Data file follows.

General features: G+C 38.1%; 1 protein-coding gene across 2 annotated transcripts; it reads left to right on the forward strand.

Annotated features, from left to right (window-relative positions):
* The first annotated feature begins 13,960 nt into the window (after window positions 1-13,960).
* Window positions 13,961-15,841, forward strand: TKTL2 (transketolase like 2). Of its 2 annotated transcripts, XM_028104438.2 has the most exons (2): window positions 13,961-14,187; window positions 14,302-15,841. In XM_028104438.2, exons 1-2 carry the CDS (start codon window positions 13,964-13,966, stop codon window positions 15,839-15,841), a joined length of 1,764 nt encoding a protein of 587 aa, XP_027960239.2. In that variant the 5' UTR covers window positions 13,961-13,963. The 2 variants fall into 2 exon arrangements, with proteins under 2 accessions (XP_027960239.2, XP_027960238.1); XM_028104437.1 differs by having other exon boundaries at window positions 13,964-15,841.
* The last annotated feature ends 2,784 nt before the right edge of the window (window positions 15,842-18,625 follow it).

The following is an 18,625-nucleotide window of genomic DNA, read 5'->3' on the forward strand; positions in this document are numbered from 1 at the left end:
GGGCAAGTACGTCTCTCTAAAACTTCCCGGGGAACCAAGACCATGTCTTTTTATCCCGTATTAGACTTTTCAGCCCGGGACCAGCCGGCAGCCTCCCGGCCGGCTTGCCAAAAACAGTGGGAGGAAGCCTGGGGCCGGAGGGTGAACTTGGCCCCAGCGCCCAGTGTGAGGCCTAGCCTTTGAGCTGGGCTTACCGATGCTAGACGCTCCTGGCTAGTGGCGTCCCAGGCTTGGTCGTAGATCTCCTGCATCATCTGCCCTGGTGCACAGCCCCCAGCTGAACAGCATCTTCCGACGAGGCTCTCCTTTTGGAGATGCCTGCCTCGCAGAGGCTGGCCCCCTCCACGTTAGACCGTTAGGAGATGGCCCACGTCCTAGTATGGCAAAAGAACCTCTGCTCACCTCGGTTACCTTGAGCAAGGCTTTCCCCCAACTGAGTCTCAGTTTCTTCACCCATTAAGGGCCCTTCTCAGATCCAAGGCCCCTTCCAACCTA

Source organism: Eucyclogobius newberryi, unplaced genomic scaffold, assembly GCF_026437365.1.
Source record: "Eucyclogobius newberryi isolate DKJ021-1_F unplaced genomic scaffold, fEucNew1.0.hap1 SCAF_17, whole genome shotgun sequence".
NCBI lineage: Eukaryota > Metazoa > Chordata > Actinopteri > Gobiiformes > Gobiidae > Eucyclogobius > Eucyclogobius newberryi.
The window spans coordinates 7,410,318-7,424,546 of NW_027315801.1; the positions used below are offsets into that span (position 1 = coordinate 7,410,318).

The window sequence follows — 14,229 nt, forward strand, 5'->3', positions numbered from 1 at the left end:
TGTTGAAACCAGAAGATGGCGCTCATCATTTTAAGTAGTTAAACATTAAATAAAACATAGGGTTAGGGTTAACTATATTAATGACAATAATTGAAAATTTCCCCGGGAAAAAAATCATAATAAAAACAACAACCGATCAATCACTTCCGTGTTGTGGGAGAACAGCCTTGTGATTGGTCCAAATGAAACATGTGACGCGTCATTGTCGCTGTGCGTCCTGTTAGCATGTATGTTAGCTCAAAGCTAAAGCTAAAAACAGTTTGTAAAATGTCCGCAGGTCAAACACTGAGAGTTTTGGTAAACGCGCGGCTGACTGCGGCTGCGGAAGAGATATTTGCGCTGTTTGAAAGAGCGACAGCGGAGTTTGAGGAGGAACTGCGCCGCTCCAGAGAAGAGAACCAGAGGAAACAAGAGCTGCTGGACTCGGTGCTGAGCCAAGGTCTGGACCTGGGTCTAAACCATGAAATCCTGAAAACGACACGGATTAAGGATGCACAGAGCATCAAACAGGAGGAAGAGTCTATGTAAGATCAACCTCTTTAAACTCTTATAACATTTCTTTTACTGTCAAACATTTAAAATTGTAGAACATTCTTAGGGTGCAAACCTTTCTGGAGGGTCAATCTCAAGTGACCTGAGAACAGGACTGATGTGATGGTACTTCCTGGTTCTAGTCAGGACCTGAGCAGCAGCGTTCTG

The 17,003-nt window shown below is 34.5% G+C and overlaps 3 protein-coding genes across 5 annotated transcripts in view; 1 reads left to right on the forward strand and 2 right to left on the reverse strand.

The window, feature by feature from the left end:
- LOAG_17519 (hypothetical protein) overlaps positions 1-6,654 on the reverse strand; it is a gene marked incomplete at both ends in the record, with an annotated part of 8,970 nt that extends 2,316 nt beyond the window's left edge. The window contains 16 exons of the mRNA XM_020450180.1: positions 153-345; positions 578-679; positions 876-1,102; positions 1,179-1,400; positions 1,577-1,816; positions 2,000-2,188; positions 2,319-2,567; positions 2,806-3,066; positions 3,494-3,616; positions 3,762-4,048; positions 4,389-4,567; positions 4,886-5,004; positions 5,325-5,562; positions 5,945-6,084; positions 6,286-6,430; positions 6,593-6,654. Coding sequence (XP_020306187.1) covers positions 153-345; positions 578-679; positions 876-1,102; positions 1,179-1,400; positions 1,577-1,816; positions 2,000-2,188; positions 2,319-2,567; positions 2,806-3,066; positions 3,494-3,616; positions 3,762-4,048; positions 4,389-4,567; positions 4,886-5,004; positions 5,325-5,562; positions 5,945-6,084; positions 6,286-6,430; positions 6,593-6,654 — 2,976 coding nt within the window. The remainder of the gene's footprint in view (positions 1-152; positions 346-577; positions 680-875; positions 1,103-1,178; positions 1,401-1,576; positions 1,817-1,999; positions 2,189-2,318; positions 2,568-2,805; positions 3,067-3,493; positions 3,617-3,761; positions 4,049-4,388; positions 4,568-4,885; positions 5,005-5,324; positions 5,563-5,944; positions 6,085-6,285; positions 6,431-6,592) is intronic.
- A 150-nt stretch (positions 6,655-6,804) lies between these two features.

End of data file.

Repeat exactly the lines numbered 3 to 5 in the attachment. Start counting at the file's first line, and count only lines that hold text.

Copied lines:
* The first annotated feature begins 13,960 nt into the window (after window positions 1-13,960).
* Window positions 13,961-15,841, forward strand: TKTL2 (transketolase like 2). Of its 2 annotated transcripts, XM_028104438.2 has the most exons (2): window positions 13,961-14,187; window positions 14,302-15,841. In XM_028104438.2, exons 1-2 carry the CDS (start codon window positions 13,964-13,966, stop codon window positions 15,839-15,841), a joined length of 1,764 nt encoding a protein of 587 aa, XP_027960239.2. In that variant the 5' UTR covers window positions 13,961-13,963. The 2 variants fall into 2 exon arrangements, with proteins under 2 accessions (XP_027960239.2, XP_027960238.1); XM_028104437.1 differs by having other exon boundaries at window positions 13,964-15,841.
* The last annotated feature ends 2,784 nt before the right edge of the window (window positions 15,842-18,625 follow it).